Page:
Æn. vi. 38. Josephus accounts for the eminent personal qualities of Moses from the circumstance of his being the seventh in descent from Abraham. Antiq. Jud. lib. ii. 6. See also Philo on this subject, who enters on it at large in his treatise De Mundi Opificio, p. 14. I conceive that the period of the week was known to the Greeks in very early ages, from the following passages in one of the most ancient of their poems. See Odyssey, k. 80. M. 397. F. 249. o. 475. From a consideration of these passages, I am inclined to think that Homer had a knowlege of the sepienary division of time; but I will not weaken my argument by adducing testimony to this point, which will not bear examination, as so many eminent writers on this subject, indeed all who have come under my notice, appear to have done. When Theophilus of Antioch declares that all mankind make peculiar mention of a seventh day, though they know not the reason, I am inclined to be
But another reason which induces me to think that Moses did not make use of the figure prolepsis, is this: when God's com
Jieve him under certain limitations. The same credit I give to Clement of Alexandria, when he asserts, that not the Jews only, but the Greeks also, are well acquainted with a seventh day. Strom. lib. v. The authorities, however, which he cites in favor of his opinion, are not only foreign to his purpose, but I am afraid distorted, misquoted, and even forged, for the sake of supporting that opinion. I am sorry to be forced to make such a charge against such an author, and I can only hope that he like his followers took the passages on trust from some preceding writer, or that he saw copies of ancient Mss. different from those which have come down to our times. Having made the charge, however, I am bound to support it. The first author which he quotes is Hesiod:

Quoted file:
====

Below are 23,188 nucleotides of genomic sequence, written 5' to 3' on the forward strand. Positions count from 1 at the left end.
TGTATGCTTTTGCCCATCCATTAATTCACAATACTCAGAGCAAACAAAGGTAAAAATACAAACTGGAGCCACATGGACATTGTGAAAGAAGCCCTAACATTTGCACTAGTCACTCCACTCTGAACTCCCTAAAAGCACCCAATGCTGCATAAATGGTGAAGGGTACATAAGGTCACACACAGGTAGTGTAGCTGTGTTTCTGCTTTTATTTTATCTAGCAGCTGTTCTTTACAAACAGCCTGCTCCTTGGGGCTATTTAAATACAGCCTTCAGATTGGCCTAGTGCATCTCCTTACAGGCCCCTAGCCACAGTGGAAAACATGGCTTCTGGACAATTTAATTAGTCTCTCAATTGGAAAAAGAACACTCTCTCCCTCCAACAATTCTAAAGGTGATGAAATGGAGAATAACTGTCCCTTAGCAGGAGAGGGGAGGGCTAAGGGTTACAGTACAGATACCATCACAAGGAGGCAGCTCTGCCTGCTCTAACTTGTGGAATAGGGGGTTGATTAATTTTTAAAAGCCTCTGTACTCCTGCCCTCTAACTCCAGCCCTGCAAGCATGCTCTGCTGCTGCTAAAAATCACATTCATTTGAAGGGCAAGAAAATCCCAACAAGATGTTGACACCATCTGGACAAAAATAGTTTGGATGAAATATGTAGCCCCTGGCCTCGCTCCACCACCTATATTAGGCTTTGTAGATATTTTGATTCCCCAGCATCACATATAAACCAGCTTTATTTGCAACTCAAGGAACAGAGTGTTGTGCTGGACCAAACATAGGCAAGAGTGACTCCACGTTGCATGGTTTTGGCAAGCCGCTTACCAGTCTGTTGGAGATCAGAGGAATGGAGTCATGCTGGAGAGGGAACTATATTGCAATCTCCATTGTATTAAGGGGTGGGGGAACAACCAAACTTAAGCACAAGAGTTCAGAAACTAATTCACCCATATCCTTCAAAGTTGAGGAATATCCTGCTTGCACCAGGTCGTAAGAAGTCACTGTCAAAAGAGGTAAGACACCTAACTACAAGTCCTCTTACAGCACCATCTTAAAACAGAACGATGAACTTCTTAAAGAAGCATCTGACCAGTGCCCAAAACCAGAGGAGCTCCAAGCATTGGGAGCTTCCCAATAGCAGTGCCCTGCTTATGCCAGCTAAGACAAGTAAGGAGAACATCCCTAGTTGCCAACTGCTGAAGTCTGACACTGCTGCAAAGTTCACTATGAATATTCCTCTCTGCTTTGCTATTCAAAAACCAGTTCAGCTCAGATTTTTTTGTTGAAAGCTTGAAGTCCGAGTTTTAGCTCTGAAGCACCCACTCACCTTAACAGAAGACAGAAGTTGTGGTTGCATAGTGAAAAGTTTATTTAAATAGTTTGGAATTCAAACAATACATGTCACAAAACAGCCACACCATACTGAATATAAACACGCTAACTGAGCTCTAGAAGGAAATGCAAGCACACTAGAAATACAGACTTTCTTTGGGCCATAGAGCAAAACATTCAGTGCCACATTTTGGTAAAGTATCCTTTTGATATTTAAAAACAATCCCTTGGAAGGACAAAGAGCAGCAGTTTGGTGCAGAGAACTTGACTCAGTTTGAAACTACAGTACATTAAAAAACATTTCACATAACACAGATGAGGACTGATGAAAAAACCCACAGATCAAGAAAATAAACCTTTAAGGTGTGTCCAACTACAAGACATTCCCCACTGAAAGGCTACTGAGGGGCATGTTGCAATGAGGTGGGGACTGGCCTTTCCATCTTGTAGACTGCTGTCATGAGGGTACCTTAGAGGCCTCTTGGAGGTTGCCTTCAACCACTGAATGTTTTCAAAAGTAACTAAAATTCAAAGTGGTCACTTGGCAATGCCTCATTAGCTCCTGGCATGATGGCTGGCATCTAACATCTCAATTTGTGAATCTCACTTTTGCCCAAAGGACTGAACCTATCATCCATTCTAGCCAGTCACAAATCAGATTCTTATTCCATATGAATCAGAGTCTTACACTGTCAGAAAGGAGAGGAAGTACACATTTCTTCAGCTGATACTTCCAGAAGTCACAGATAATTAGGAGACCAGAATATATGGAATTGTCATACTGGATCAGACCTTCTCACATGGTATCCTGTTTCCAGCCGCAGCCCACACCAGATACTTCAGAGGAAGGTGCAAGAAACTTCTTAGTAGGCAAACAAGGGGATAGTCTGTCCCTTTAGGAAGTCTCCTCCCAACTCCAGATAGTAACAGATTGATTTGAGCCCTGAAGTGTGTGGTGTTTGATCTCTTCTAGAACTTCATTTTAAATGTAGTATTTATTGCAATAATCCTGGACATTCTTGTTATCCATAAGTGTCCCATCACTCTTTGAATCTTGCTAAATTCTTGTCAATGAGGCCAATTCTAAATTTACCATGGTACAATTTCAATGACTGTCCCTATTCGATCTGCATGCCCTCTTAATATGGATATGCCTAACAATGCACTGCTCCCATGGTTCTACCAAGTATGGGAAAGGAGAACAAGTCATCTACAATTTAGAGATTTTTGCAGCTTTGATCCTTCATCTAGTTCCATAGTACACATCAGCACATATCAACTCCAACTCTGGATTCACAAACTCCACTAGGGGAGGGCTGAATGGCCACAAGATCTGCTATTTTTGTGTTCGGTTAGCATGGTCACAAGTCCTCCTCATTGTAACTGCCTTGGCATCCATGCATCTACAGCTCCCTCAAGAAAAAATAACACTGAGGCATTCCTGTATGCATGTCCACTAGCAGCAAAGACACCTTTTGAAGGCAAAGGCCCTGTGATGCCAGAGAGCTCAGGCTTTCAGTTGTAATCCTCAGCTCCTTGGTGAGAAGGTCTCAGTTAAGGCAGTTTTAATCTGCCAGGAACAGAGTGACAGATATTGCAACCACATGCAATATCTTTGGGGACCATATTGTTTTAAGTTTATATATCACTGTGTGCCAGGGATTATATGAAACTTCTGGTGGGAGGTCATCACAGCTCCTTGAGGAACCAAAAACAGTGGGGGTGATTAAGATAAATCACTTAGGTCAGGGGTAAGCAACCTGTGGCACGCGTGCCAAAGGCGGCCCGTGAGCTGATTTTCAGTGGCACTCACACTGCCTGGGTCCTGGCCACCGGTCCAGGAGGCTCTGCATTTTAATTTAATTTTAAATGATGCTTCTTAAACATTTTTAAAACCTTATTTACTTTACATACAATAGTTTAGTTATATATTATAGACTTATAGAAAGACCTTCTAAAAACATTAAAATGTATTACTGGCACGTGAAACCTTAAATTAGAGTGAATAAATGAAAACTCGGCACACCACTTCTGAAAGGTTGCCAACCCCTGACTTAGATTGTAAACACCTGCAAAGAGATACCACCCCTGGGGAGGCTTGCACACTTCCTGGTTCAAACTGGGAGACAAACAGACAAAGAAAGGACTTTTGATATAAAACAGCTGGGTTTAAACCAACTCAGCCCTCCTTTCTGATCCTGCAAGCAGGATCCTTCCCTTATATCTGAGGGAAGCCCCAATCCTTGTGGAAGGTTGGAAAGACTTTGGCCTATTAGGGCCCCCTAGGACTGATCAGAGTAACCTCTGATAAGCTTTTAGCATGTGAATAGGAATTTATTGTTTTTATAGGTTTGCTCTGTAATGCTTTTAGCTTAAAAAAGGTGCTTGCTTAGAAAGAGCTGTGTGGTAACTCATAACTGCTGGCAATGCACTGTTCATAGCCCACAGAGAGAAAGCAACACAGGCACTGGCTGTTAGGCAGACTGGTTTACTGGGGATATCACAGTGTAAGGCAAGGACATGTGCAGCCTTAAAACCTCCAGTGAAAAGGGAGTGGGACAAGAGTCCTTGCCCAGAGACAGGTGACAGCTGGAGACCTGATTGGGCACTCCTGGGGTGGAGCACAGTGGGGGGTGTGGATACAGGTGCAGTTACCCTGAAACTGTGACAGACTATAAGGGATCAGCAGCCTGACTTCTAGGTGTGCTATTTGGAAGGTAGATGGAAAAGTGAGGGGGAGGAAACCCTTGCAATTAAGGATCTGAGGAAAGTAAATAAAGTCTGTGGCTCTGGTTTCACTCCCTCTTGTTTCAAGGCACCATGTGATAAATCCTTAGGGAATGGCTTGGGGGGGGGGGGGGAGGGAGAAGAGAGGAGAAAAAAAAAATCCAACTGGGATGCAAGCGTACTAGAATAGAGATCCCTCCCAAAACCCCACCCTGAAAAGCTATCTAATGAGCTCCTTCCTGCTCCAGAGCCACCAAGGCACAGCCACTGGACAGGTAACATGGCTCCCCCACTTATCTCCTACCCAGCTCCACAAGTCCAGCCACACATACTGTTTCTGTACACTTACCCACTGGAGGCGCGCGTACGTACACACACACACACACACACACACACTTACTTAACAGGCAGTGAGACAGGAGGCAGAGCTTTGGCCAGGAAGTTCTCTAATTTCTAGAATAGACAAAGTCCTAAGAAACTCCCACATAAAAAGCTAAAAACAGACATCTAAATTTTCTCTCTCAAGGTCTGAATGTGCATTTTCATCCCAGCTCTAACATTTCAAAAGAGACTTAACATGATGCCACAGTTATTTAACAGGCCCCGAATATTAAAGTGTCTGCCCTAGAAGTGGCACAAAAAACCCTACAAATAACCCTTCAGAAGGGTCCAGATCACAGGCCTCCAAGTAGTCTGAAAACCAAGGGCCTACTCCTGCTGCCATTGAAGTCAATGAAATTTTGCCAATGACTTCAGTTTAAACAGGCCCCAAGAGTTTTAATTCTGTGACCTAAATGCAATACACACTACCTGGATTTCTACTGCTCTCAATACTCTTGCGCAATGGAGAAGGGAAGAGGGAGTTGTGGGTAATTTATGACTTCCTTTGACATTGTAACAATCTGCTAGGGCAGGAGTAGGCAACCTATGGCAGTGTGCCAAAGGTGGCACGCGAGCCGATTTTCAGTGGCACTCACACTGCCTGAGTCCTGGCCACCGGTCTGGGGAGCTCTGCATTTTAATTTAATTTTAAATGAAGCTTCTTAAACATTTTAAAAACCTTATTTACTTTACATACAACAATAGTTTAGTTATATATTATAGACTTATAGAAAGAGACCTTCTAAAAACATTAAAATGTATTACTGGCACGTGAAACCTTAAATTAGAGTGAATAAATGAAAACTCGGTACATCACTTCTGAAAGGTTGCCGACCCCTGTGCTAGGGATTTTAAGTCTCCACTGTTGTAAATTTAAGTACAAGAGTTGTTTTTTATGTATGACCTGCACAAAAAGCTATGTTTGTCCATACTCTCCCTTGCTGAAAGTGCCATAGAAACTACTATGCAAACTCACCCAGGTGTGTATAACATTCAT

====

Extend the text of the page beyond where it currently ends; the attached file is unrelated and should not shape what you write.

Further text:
Πρώτον ένη τετράς τε, και εβδόμη δερον ήμαρ
Εβδομάτη δ' αύθις λαμπρόν φάος ήελίοιο. Now in the first of these lines the poet is not describing the days of the week, but those of the month, and he calls the seventh day of the month sacred, because it was the birth-day of Apollo :
Τη γαρ 'Απόλλωνα χρυσάορα γείνατο Λητώ. . The second verse I cannot discover in Hesiod, but it appears to refer to the same origin. He next quotes Homer still more unfortunately :
1. Εβδομάτη δ' ήπειτα κατήλυθεν Ιερον ήμαρ. In looking for this verse among those of Homer, I have long strained my eyes in vain, and several of my friends have done the same with no better
2. 'EB&bun Rv ieph. The same may be said of this.
3. “Εβδομον ήμαρ έην, και το τετέλεστο άπαντα. Here I find the worst fault of all; for Bdomov appears to be substituted for Térpatov, as it exists in all the copies of Homer which I have seen. Even if ébdomov were the right reading, the line would have nothing to do with the subject in question.
4. Εβδομάτη δ' ήoί λίπομεν ρόον εξ Αχέροντος. This line also I am unable to find in Homer.
He next quotes some verses from Callimachus, which would be much more to the purpose in substantiating his opinion, were it not probable that Callimachus, an Alexandrian poet, acquired from the Jews of Alexandria these notions, which might be deduced from the Jewish Sabbath rather than the patriarchal institution. After this he appeals to the Elegies of Solon. 'If any of these assisted him, they must have been some which have not reached our times. Amongst those which we possess, I can find only the fourteenth, as it stands in Professor Gaisford's excellent edition of the Poet. Gr. Min, which has the remotest bearing on the subject. This merely treats of the age of man, divided into periods of seven years, showing how his faculties, &c. alter at each period: moreover, it may be observed that Porson considered this elegy as spurious.
Eusebius in his Præp. Evang. quotes all these authorities of Clement, and gives them also, together with some others from Linus, or as he might better be styled, Pseudo-Linus, in an extract from one Aristobulus, mand for the observance of the Sabbath was inserted in the Decalogue or Moral Code, no such special reference was made to the case of the Israelites, as was made afterwards at the rehearsal of the law, when that Sabbath was declared to be a sigu between God and them. In the first case the Jews are reminded of the original ordinance which gave birth to the institution: the seventh day is there said to be ordained as a holy Sabbath, because on it God rested from his work of creation; a reason which has a manifest reference to the whole race of mankind. In the second